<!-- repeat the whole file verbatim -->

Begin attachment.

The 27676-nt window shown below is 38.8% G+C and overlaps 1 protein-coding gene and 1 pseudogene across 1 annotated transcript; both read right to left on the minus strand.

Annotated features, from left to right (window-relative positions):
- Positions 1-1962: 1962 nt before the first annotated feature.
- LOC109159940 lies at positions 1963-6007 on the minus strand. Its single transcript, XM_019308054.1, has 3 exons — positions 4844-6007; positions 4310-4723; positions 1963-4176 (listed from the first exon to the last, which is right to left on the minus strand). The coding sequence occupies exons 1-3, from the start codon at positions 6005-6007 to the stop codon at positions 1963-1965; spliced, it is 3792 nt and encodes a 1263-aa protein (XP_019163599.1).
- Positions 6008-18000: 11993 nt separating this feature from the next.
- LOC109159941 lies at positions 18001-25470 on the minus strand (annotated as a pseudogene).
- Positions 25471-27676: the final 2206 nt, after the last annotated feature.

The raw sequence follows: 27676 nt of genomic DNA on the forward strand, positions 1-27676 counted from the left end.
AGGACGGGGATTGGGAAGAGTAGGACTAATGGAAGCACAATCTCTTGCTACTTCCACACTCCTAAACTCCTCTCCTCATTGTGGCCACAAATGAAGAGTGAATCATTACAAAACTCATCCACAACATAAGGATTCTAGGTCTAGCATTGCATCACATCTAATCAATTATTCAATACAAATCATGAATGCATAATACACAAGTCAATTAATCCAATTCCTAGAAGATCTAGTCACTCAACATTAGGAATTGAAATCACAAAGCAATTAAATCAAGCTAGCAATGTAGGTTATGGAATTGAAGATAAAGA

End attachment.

The 27676-nt window shown below is 38.8% G+C and overlaps 1 protein-coding gene and 1 pseudogene across 1 annotated transcript; both read right to left on the minus strand.

Annotated features, from left to right (window-relative positions):
- Positions 1-1962: 1962 nt before the first annotated feature.
- LOC109159940 lies at positions 1963-6007 on the minus strand. Its single transcript, XM_019308054.1, has 3 exons — positions 4844-6007; positions 4310-4723; positions 1963-4176 (listed from the first exon to the last, which is right to left on the minus strand). The coding sequence occupies exons 1-3, from the start codon at positions 6005-6007 to the stop codon at positions 1963-1965; spliced, it is 3792 nt and encodes a 1263-aa protein (XP_019163599.1).
- Positions 6008-18000: 11993 nt separating this feature from the next.
- LOC109159941 lies at positions 18001-25470 on the minus strand (annotated as a pseudogene).
- Positions 25471-27676: the final 2206 nt, after the last annotated feature.

The raw sequence follows: 27676 nt of genomic DNA on the forward strand, positions 1-27676 counted from the left end.
AGGACGGGGATTGGGAAGAGTAGGACTAATGGAAGCACAATCTCTTGCTACTTCCACACTCCTAAACTCCTCTCCTCATTGTGGCCACAAATGAAGAGTGAATCATTACAAAACTCATCCACAACATAAGGATTCTAGGTCTAGCATTGCATCACATCTAATCAATTATTCAATACAAATCATGAATGCATAATACACAAGTCAATTAATCCAATTCCTAGAAGATCTAGTCACTCAACATTAGGAATTGAAATCACAAAGCAATTAAATCAAGCTAGCAATGTAGGTTATGGAATTGAAGATAAAGA